‘Rules that apply in times of crisis’: time, agency, and norm-remaking during Nepal's People's War
Journal of the Royal Anthropological Institute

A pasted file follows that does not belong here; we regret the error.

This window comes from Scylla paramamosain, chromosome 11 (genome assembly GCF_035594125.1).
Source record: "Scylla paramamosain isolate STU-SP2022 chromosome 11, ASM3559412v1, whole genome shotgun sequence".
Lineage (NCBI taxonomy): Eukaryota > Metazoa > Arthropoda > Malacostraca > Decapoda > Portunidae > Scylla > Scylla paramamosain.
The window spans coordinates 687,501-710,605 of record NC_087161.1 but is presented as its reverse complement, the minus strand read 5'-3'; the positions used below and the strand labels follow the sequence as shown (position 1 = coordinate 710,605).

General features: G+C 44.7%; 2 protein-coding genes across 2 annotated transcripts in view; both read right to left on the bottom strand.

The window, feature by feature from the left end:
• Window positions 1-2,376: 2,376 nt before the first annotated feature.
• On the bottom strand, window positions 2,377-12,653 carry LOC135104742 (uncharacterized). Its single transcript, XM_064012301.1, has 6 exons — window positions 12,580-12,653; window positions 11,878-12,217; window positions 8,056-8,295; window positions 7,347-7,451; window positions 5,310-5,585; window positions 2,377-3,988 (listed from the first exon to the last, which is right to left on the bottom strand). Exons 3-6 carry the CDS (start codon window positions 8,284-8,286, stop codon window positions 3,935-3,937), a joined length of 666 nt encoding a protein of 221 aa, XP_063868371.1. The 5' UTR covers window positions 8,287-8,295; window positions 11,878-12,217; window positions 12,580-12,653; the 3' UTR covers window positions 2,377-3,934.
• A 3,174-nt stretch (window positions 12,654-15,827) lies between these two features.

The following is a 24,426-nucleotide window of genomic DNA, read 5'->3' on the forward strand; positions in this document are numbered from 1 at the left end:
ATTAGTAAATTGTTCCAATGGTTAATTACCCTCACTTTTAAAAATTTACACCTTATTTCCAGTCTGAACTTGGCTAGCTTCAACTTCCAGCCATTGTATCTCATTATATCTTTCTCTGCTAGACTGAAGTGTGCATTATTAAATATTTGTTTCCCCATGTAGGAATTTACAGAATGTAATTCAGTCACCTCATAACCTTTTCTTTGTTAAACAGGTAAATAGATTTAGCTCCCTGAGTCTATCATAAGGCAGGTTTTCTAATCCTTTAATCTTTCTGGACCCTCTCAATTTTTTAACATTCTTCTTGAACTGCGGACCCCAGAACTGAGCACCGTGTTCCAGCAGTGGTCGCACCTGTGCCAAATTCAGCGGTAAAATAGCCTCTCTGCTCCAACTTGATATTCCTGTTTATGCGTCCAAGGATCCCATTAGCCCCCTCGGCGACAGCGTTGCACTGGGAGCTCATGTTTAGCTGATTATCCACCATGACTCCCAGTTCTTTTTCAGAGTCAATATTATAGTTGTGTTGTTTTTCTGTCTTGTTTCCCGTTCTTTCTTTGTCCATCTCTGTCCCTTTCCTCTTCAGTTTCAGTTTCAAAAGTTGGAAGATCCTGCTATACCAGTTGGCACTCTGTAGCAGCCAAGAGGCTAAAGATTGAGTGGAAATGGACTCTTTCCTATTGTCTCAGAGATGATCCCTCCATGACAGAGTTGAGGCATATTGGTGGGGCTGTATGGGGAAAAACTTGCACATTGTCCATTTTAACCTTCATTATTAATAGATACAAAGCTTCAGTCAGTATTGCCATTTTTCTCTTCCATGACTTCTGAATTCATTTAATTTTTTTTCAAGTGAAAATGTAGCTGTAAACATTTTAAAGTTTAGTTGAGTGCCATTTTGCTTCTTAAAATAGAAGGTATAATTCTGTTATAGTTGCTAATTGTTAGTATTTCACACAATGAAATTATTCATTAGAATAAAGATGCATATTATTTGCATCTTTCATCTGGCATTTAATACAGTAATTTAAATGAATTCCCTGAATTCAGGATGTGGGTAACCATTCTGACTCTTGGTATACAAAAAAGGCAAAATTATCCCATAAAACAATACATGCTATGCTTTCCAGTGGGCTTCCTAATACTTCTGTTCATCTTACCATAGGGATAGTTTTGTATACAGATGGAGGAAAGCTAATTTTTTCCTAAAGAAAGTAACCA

© Royal Anthropological Institute 2017 This article explores how people in the former Maoist heartland of Nepal adopted previously transgressive norms and practices during the decade of the People's War (1996-2006). By examining the rise in practices of beef-eating and inter-caste commensality, this article suggests that the temporal dimension of wartime ‘when different rules apply’ was crucial in making people accept new ideas and break established norms on a scale atypical for the ‘normal’ times of peace. Analysing the agency of Maoist activists, who self-consciously tried to implement a project of radical social transformation, and those people who were caught in the midst of the Maoist transformative endeavour, this article argues that the contours of the ‘new society’ emerged not only due to revolutionaries’ intentional actions but also because of the ‘exceptional’ nature of wartime, which forced people to radically re-create their daily lives. By transgressing social norms, ‘ordinary’ people did not deliberately undermine the normative order, but rather responded to the constraints of wartime, when people's agency and ethical choices were mostly driven by the need to secure the survival of their families and ensure the continuity of life itself.